Luck­ily, as the deer ran, I hadn’t no­ticed any move­ment from the bush where I had seen the sus­pected squir­rel move­ment, so I still had the chance of a shot. I moved to the next tree, scanned through the scope, and there it was – not a squir­rel, but a woodie, sit­ting tucked up nicely in the up­per part of the bush, fac­ing away from me, giv­ing me the per­fect shot at its back. I rested on the trunk of the tree, put the scope’s ret­i­cle be­tween its shoul­der blades and fired. I saw the feathers on its back part per­fectly as the pel­let hit home, and the bird flopped for­ward with­out so much as open­ing its wings and it crashed into the wood­land floor.


I walked over to make the re­trieve and just as I picked up the shot bird and stepped out from un­der the bush it had been in, I spot­ted an­other pi­geon sit­ting in a tree about 25 yards from me – just sit­ting there, re­laxed, not a care in the world. I’ll ad­mit I was slightly per­plexed as to why it would just sit there, when I was

“My ini­tial re­ac­tion was some­thing along the lines of, ‘I love this place!”

not only mov­ing around, but I had also just fired the ri­fle so close to where it was perched. I didn’t think too long about this, maybe a tenth of a sec­ond as I raised the gun and sent the pel­let zip­ping through the branches to­wards the world’s most docile wood­pi­geon.

As it fell, bounc­ing off a cou­ple of branches on its way down to the ground, I won­dered, did it think I was a deer? Had it seen the roe from my en­counter a few min­utes ear­lier and dropped its guard, as­sum­ing that any move­ment I made was just an­other harm­less deer mov­ing through the wood? That is all I can come up with to ex­plain this par­tic­u­lar bird’s un­usual be­hav­iour, but what­ever the rea­son for its mis­take, it paid with its life. On any other day, I’d have ex­pected it to burst out of the tree when I shot the first one, and be long gone be­fore I even re­alised it was there.


Af­ter col­lect­ing kill num­ber two, I de­cided to take a break for a minute, to sit qui­etly and lis­ten and watch, just in case there was any­thing else in the vicin­ity, be­fore mov­ing deeper into the wood. I worked my way down to the small stream that cuts through the cen­tre and fol­lowed it, the softer, damper ground less crunchy un­der­foot and help­ing to mask my ap­proach. Maybe be­cause it was late in the day, or per­haps it was the deer run­ning through the wood at full belt, but for what­ever rea­son, I didn’t see an­other thing in the wood for the next hour, and with the day draw­ing to a close, I was forced to ac­cept that two was all I was go­ing to be bag­ging on this par­tic­u­lar trip. Not that I was com­plain­ing; a month ago I thought I had taken my very last shots in this wood, and here I was with not only two in the bag, but end­less chances to come back and do it all over again, as many times as I wanted.


The two pigeons were a sweet­ener – don’t get me wrong – but the deer, the song­birds, the stream, the ivy-cov­ered trees, all of it … I was ap­pre­ci­at­ing this place in a way I hadn’t since I first got the shoot seven years ago. This hunt­ing trip was never sup­posed to be a full-on ses­sion. It was in­tended to be a nice, re­lax­ing walk out with the ri­fle. I hadn’t even both­ered to wear my full hunt­ing gear. I was in a ca­sual hoodie and a cap I usu­ally wear when I’m try­ing my best to look trendy, not out in the hunt­ing field. It had been so long since I did that – just me and the gun, wan­der­ing, not tied to a plan, not bound by pres­sure, try­ing to be a pro’, or get­ting some amaz­ing fea­ture for the mag’, just do­ing what I wanted, en­joy­ing my­self. For me, it was re­ally amaz­ing!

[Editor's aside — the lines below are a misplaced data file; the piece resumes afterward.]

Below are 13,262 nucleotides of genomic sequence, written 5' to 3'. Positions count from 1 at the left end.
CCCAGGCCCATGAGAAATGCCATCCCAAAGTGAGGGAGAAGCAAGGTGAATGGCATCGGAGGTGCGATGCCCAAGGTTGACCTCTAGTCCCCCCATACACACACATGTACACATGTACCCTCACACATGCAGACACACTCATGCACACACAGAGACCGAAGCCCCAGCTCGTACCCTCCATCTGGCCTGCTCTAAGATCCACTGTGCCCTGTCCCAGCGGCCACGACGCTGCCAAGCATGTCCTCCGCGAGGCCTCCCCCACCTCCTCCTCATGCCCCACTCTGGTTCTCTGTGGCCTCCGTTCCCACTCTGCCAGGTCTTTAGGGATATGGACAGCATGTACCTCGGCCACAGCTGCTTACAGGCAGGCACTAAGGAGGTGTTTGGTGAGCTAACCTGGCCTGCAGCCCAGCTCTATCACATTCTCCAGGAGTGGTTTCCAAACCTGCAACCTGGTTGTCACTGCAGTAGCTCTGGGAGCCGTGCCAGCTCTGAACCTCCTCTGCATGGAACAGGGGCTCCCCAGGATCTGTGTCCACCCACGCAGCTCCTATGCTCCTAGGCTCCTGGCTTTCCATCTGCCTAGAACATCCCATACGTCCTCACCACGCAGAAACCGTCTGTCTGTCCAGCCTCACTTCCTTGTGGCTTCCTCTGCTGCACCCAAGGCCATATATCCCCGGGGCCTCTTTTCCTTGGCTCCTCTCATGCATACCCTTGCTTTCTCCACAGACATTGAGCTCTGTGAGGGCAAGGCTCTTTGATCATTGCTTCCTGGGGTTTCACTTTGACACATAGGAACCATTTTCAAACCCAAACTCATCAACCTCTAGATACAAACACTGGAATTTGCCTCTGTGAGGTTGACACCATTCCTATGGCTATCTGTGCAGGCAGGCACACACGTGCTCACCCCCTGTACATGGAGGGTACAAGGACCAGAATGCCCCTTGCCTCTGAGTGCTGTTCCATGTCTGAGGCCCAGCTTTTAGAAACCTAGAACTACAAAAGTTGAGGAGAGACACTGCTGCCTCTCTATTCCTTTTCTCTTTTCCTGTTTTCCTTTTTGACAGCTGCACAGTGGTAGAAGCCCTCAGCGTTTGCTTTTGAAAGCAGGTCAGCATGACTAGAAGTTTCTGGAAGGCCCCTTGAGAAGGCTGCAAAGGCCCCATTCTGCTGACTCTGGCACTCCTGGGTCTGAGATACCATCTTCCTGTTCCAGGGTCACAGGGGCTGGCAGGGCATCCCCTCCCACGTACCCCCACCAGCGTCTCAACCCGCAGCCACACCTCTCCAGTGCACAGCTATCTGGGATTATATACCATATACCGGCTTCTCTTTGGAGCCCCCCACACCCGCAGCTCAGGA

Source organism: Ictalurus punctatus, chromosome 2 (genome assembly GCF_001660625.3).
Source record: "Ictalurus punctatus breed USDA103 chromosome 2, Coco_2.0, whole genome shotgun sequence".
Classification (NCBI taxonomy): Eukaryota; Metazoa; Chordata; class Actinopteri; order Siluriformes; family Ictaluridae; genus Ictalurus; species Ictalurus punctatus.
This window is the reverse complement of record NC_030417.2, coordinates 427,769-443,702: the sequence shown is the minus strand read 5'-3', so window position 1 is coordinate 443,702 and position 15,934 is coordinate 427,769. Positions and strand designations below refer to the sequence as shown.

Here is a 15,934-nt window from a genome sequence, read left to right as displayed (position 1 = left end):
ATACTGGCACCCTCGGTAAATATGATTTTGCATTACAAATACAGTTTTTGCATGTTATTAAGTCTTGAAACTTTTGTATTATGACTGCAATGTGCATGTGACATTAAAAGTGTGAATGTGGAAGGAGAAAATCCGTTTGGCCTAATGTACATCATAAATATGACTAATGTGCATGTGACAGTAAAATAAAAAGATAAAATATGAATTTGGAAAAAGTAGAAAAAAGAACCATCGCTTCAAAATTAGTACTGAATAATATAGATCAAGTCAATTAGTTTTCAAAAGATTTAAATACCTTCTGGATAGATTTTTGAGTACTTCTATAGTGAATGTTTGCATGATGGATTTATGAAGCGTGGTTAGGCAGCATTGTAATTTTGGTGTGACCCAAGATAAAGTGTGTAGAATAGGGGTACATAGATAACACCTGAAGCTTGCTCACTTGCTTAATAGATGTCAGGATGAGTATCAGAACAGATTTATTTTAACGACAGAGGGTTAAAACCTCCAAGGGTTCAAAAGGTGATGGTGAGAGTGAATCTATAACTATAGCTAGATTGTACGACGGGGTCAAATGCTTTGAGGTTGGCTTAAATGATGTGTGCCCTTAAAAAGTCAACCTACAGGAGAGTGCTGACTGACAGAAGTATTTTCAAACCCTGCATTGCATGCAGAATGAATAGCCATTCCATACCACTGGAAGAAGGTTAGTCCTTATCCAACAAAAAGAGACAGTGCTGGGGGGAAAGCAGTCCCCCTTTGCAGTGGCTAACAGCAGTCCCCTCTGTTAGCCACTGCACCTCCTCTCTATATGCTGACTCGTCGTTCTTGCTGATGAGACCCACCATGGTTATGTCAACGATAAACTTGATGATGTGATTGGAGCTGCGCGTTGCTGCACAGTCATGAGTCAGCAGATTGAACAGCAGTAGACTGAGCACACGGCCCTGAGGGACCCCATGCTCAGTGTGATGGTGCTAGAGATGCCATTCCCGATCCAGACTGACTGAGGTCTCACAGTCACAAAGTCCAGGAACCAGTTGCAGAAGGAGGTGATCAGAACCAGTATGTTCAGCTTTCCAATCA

On the walk back to the car I was think­ing about all of this, and a let­ter printed last month came to mind, ask­ing why the mag­a­zine doesn’t fea­ture ar­ti­cles by ‘nor­mal ev­ery­day air­gun­ners’. Truth­fully it does, I’m just some bloke with a ri­fle, no bet­ter nor worse than any­one else who en­joys be­ing out in the coun­try­side with a gun, who has learned some stuff over the years that could help some peo­ple. I‘m still amazed when a deer sneaks up on me, still happy with a brace of wood­ies, and still aware of just how lucky I am to be able to do it all in some beau­ti­ful parts of the coun­try­side, just like ev­ery­one else who has a per­mis­sion they love. I still buy my own pel­lets from my lo­cal gun­shop; I still miss shots, and I STILL for­get to bring my hunt­ing boots with me some­times. Oh, and this month, I even man­aged to for­get my cam­era, so had to use my phone, so I’m sure I‘m go­ing get it in the ear from ed­i­tor. *He did! – Ed*

Yeah, trust me, I’m just like ev­ery­one else. I make the same mis­takes, too, and as of­ten. Un­til next month, then, happy hunt­ing! I

No spe­cial gear or plans, just a saunter with my ri­fle. Won­der­ful.

It’s eas­ier to shoot well when your mind is quiet and your body re­laxed.

Feel­ing the sun on my face has helped recharge me, no doubt about it.

Two pigeons - plus all the great things that went with them.

I don’t need cammo gear with nat­u­ral hides like this one.

I hope I’ll be creep­ing along that path for years to come.

You don’t need much land, pro­vided it’s the right land.